Dr. Hassan Ibrahim is National Director of the Muslim Public Affairs Council, an American Muslim public service & policy organization headquartered in Los Angeles. He serves on the Councils’s Foundation Board of Directors. The Council works to educate the American public through accurate and fair portrayals of Muslims in mass media and popular culture.

Public Diplomacy

In November 2003, Ibrahim participated in a panel discussion titled Distorted Images: Role of Global Media in Public Diplomacy. Led by Edward Djerejian and Harold Pachios, the group discussed the misperceptions prevalent in Middle East reporting and broadcasting. Ibrahim had this comment to add, highlighting distortion within the media:

"I would agree with you that there is fault on the Arab media as much as on the U.S. media in creating wrong images, distorted images, as the title for this Open Forum is. Sometimes even something that could be as good that is done with good intentions could even be interpreted as that. I'll give you a good example. When the Madrid conference in 1991 was held, obviously, in Madrid, that was presented or projected in the U.S. as the location was selected as a reinforcement of how Arabs and Jews lived in peace for centuries and created a great civilization in the Iberian Peninsula. That's great. That's a wonderful thing. Even if that was not the intention, it's great to propagate this kind of image. But the way that was portrayed in the Arab media--some of them--I wouldn't say all, but some of them that Madrid was selected as a reminder to the Arabs and Muslims. The same way you lost Andalusia to the conquistadors, you are going to be losing Palestine to the Zionists. So, as I mentioned earlier, the facts could be there and played differently. We need to have open dialogue on both sides, and no issue should be above discussion, and nobody should be disinvited before he or she are invited. It should be open. And this is democracy at its best -- really cannot do what we used to do in the past. Okay, just do more of it. We really need to do things differently. And we are a superpower. We can afford to be criticized. And as long as we have the opportunity to rebuttal, we come out of this discussion stronger, not weaker."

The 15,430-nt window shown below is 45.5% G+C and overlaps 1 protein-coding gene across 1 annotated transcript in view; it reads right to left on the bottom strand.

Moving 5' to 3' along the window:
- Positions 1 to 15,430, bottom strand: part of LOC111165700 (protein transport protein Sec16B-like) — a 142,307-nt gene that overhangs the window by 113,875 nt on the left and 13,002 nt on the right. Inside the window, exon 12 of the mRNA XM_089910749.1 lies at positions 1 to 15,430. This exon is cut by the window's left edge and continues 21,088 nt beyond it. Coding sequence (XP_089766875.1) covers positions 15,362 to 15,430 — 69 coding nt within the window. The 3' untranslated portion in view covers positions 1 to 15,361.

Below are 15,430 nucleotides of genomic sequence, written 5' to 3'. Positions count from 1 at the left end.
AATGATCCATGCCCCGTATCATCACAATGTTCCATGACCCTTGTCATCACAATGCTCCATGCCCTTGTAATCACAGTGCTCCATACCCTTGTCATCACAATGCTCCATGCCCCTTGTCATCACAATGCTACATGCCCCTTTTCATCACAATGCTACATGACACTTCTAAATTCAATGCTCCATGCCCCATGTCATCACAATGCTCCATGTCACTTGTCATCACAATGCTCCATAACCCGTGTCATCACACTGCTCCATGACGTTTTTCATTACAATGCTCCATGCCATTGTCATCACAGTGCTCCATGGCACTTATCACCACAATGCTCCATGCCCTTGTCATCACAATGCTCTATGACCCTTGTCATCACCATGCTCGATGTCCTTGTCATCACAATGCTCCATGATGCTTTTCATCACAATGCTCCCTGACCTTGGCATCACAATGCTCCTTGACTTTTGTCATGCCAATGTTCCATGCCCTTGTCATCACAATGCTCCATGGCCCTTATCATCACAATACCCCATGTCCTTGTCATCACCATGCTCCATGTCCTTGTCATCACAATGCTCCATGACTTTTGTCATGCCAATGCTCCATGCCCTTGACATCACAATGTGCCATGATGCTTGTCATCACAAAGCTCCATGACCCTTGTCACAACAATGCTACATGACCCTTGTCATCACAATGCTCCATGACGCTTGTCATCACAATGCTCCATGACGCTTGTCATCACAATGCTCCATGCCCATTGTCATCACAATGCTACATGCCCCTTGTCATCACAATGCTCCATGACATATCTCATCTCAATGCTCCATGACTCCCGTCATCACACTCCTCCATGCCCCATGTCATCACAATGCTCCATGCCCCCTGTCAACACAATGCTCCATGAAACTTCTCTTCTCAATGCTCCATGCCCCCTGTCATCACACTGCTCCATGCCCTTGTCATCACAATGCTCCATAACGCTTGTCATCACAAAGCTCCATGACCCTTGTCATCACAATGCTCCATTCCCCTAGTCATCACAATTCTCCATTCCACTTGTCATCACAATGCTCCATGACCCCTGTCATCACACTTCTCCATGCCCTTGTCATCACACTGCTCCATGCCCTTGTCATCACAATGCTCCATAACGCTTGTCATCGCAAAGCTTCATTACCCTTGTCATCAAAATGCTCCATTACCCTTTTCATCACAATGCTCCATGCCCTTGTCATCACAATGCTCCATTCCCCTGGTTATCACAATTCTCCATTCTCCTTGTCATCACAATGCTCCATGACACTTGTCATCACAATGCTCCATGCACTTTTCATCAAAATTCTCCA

"Bin Laden like loses potential recruits when we are open to criticism. Accept it from time to time when it's due. We--last thing, because I know we're short on time. When we offend Canada, we have done really something outrageous, because they never really object to us. But when the Mayor of Toronto comes out of the blackout in August of this year, and furiously says, When was the last time you heard Americans apologize for anything, when we point the blame at them that it's their fault for the blackout? When Canada starts to speak out against us, obviously, we have gone wrong somewhere."

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